- Give yourself space to have free time with nothing to do since it is difficult to tolerate doing nothing and not thinking that time is wasted, so it is good to get used to having small unstructured spaces.
People are used to seeing daily how behind a perfectionist style of thinking and behavior, some people suffer a lot. They suffer from high levels of anxiety and depressive symptoms, even develop some disorders. It is important to know how to have realistic goals and know how to demand ourselves without such a high cost.
How to overcome perfectionist attitudes?
Although complicated, it is possible to stop being a perfectionist, although, as in any personal change, it requires a high degree of commitment and willingness for the said change to be effective and permanent over time.
Here are some recommendations that can help you in the process:
Define more effective behavior. Self-demand and perfectionism
This should be the first step, as it will allow you to reflect on why you lead yourself to be a perfectionist. First, you have to discover and modify limiting behaviors. You have the exercise to become aware of the consequences in your life that this behavior can bring, and from there, work to find a more effective behavior.
Become aware of what the expected result is. Self-demand and perfectionism
The clear lesson is that you must adjust the quality level to what the other person expects when doing work for someone else.
For example, as we write this post, we try to reflect on what the person on the other end wants to read.
Lower your level of demand: review your expectations.
You have likely built a limiting belief around what, in your opinion, are the quality standards of a good professional or a responsible person. Understand that you are human and that this implies that you are not infallible and that you are going to make mistakes. Learn to accept this reality. (you can work it with positive affirmations).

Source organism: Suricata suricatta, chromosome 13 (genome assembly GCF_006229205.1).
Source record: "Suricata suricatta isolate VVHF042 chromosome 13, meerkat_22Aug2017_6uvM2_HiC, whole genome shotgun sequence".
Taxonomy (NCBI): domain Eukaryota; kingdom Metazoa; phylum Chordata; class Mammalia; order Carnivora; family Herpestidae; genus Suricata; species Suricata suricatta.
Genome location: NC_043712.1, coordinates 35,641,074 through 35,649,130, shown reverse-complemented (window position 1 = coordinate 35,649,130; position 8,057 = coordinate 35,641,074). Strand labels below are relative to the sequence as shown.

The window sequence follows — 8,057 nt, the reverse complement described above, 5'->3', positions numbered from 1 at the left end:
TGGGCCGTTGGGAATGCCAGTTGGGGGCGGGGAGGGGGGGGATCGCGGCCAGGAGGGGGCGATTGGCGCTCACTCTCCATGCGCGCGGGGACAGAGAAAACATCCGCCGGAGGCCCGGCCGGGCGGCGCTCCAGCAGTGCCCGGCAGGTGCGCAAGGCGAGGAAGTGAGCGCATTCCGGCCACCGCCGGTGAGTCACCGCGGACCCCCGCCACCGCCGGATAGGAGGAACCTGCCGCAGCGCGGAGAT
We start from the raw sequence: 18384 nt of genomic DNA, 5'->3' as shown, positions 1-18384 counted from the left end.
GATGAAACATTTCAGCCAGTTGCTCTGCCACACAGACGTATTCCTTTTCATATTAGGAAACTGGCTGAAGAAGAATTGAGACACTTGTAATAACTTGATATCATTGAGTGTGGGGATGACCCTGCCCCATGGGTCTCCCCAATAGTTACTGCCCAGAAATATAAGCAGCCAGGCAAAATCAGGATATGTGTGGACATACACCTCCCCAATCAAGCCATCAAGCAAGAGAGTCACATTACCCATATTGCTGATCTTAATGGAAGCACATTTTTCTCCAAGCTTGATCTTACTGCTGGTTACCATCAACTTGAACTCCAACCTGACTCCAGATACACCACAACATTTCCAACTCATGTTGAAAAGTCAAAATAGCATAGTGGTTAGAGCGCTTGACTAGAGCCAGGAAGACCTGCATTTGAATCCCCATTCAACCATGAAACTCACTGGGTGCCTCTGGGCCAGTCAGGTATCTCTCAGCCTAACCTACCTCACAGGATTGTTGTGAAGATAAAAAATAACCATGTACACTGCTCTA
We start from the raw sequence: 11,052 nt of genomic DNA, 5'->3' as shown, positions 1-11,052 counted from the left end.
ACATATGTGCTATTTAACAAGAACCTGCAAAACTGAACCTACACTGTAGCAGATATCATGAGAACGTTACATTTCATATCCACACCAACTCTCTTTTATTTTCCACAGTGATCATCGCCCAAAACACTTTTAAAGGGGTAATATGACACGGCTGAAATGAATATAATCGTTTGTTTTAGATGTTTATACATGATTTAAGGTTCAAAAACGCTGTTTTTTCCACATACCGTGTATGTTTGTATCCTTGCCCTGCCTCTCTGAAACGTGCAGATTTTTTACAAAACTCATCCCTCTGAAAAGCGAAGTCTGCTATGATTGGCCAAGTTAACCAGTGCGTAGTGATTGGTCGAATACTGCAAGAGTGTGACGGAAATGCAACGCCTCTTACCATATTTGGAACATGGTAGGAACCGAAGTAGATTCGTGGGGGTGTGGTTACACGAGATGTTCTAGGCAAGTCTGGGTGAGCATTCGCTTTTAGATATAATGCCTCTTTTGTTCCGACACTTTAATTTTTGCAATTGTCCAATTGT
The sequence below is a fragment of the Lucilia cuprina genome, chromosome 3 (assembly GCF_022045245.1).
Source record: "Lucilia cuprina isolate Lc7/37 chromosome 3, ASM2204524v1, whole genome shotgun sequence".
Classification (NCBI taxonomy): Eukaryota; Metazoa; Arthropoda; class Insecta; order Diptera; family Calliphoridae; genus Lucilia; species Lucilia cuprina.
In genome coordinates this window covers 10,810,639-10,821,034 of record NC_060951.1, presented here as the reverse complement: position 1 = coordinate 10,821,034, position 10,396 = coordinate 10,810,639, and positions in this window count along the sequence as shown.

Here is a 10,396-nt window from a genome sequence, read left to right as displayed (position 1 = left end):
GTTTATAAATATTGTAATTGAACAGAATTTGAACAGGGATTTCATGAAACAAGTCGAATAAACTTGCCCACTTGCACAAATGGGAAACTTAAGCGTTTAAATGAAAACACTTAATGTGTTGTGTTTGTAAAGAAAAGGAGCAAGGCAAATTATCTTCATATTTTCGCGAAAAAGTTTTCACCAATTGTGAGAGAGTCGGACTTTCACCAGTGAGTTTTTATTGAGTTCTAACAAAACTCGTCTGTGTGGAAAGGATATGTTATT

Communicate with yourself positively. Self-demand and perfectionism
This is essential to work on the acceptance that we indicated previously. Avoid comments such as “I am stupid,” “you will see how I do it wrong,” “how bad I have done it!.” If your internal discourse is recurrent in this sense, apply with yourself the rule of Juan Carlos I “Why don’t you shut up?”.
Get in the habit of taking action. Self-demand and perfectionism
Apply the “Nike Rule” of time management to defeat the procrastination of small tasks. You will free up time. It will give you confidence, and anxiety levels will reduce.
Limit the time for routine tasks. Self-demand and perfectionism
Make a conscious decision to limit the time for routine tasks. For example, at work, if you check an email multiple times before sending it, consider sending it after you finish composing it, giving yourself a single review at most.
Limit the number of options to choose from.
Yes, we know you want to be right. From choosing tomatoes, to when you choose a hotel, restaurant, etc. Do you think it is worth spending hours, days, weeks… to make a decision that you will never know if it was the best?
Making a quick decision allows you to forget about it and free up your time. Annihilate that internal speech that tells you “now, but this one seems…” “and if this were better.” If necessary, cast lots and accept the result!
Ask for collaboration or help. Self-demand and perfectionism
Do you always try to solve problems by yourself? You have to stop being a perfectionist now! Allow others to help, collaborate, or work for you. In the workplace, delegate: order jobs in which you do not contribute a special value and lower the results’ expectations.
Homemade example: you are at home doing housework, and you ask your child to shop for clothes, although you have explained how to do it, probably if you are a perfectionist you will notice what they have not done exactly as you expected. If that detail doesn’t cause obvious damage, let it be.
Yes, we know it irritates you, but the one who has to learn is not your child. It is you. Ah! And thank them honestly (accepting their limitations).
Internalize the “Pareto law.” Self-demand and perfectionism
We will not give you great details because you can search for them on thousands of sites, but internalize this: 20% of your effort produces 80% of your results. In other words, please pay attention to how important it is that leads to the expected result because the rest (excessive detail) will not bring you great value.
Now that you know what self-demand and perfectionism are and how to handle them, you can work personally to avoid these kinds of attitudes and become the person you want to be.